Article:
By grassroots are the way forward (registered) | Posted December 23, 2009 at 15:27:50
Tammany: While there may be law on the books, enforcement is another issue altogether. Those who do not have the means to fight are left with nothing.
Peer to Peer Mentoring group has noted a high level of housing issues for those that struggle in the city. With income levels of Social Assitance so low, the shelter portion for an individual is now set at 349.00 per month. Good luck trying to find shelter at that price. The reality is that most spend almost their whole welfare cheque on shelter, which leaves very little to provide food, transportation, and other things.
The only other options are the shelters, which are full, there are many health and safety issues re the shelters or people are left with the streets.
As a society we have failed!
While I take some issue with the assertion that every redevelopment that shifts people out of rooming houses is a bad thing...
It is true we do an abysmal job of providing this type of housing, and although I've seen hopeful glimpses here and there of people who are willing to put their money where their mouth is (like this: http://www.nathancolquhoun.com/2009/11/1... we do need more housing of this type - that is safe.
That doesn't mean leaving properties like the King/Bay one where the refuse in the rooms was waist-high as OK, nor properties with faulty plumbing, electrical, or wiring, but there needs to be a more comprehensive plan to create affordable housing units -- for those who will need them on a long-term basis, not just short-term.
By Kenneth Moyle (anonymous) | Posted December 23, 2009 at 19:46:14
There are some shocking facts presented in this article - the appropriate response can only be outrage. Well, that is until one starts asking questions, at which point one wonders if things are as shocking and outrageous as they sound.
For example, Mr. Wood writes that "the poverty rate for unattached individuals has risen to 41.9 percent". Shocking! That's nearly half! How can that be? Well, who are these "unattached individuals"? I assume the this is the report to which he refers: http://www.sprc.hamilton.on.ca/Reports/pdf/IncomesAndPovertyInHamilton2004.pdf; this report does not define the term either. But Stats Can uses the term to refer to single adults 18 or over. And so if that 42% includes 19 year olds fresh out of high school in their first jobs and university and college students, it becomes far less surprising. Hell, I was unattached and technically poor until I was 23 and got my first real job.
And what is meant by "poverty" in this report? It uses Stat Can's LICO measure*, which measures _relative_ poverty. Until we become a socialist utopia, someone will always be relatively poor, and it makes sense to me that young adults - who are surely a large chunk of the population of unattached adults - _should_ be relatively poor (since they are in school or just beginning to work).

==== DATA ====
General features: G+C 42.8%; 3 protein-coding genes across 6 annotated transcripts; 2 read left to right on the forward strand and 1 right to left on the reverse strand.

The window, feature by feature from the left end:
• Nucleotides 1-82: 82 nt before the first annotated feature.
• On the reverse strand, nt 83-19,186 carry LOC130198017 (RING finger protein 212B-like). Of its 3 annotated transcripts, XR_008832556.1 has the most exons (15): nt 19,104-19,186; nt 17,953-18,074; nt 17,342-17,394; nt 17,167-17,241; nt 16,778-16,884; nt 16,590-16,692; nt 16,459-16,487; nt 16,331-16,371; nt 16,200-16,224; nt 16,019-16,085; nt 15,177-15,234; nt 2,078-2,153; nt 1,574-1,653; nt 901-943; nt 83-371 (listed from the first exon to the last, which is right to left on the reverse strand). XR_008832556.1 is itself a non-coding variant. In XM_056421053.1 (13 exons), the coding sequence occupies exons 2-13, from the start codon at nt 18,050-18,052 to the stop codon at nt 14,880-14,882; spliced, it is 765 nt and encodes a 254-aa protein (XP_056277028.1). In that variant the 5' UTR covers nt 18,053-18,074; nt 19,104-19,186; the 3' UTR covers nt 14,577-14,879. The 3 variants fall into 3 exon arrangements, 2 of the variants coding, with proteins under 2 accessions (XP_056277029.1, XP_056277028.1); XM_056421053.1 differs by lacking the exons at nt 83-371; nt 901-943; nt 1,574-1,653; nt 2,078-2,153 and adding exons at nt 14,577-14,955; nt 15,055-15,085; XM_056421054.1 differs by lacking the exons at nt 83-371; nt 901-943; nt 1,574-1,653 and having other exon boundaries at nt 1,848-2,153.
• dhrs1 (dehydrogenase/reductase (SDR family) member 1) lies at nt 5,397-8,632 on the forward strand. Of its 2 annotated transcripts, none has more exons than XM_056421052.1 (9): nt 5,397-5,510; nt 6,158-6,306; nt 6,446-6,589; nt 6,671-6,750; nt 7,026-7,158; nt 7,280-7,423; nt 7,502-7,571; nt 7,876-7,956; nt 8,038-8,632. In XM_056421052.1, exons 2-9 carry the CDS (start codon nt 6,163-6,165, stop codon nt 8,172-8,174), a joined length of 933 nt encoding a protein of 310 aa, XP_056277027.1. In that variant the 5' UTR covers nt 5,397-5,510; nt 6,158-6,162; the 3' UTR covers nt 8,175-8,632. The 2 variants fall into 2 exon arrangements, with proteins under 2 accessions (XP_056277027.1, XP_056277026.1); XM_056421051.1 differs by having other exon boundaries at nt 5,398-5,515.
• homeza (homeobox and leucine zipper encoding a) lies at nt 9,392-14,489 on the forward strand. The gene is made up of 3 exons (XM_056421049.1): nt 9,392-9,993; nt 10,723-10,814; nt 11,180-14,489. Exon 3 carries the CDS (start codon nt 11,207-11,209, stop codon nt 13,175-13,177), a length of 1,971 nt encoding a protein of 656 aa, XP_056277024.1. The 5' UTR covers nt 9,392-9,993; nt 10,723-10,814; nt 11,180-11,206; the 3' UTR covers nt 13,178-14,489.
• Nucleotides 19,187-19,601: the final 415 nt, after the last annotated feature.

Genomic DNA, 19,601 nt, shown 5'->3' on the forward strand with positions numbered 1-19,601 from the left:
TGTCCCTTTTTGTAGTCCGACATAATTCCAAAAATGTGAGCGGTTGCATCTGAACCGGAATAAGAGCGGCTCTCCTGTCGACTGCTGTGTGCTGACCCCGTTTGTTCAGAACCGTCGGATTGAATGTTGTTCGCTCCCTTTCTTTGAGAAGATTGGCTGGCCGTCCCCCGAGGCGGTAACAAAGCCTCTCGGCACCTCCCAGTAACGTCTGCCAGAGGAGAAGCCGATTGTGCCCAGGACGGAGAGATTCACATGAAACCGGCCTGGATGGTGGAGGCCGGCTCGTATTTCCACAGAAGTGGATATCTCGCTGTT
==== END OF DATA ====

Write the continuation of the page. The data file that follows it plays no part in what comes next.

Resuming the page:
Mr. Wood also refers to "evictions" from the old Regal at King and Bay: poor people evicted without due process! thrown out on the street! in the cold of June! But eviction is not the same thing as "termination of lease". And while these people did not have leases (one can only assume), even if they _had_ had leases, they would only have been given 60 days, just like any other tenant (I'm assuming that they would be month-to-month leases, and not long-term leases which would leave them exposed to liability for early termination).
Mr. Wood also refers to tenants being "ordered out in the middle of the night", implying that this happened in the case of the Regal. But he doesn't give us any reference, leaving me wonder if he isn't engaging in more misleading hyperbole.
Let's expose injustice and discuss the plight of the poor in this city - we should be able to make the Hammer better for everyone. But scary red herrings do not help convince me that relatively poor 20 year olds and thankfully-renovated fleabag hotels are somehow part of the problem of unregulated rooming houses.
By grassroots are the way forward (registered) | Posted December 23, 2009 at 20:34:32
The hidden homeless:
By Downscale (anonymous) | Posted December 23, 2009 at 21:31:38
Wow, do you seriously believe this city would be better off with the Red Lion still housing bums? That place literally smelt like piss and shit, and on a hot summer day you could barely walk past it. I understand it must be a little tough now for Mr Greasy to find someone to wave cars into his lot, I mean he had an endless stream of labour coming out of that place. But really I think we as a people have had greater hardships.
Besides, that watering hole isn't all that upscale. But I guess when you're used to sitting in your own filth anything can be labeled gentrified.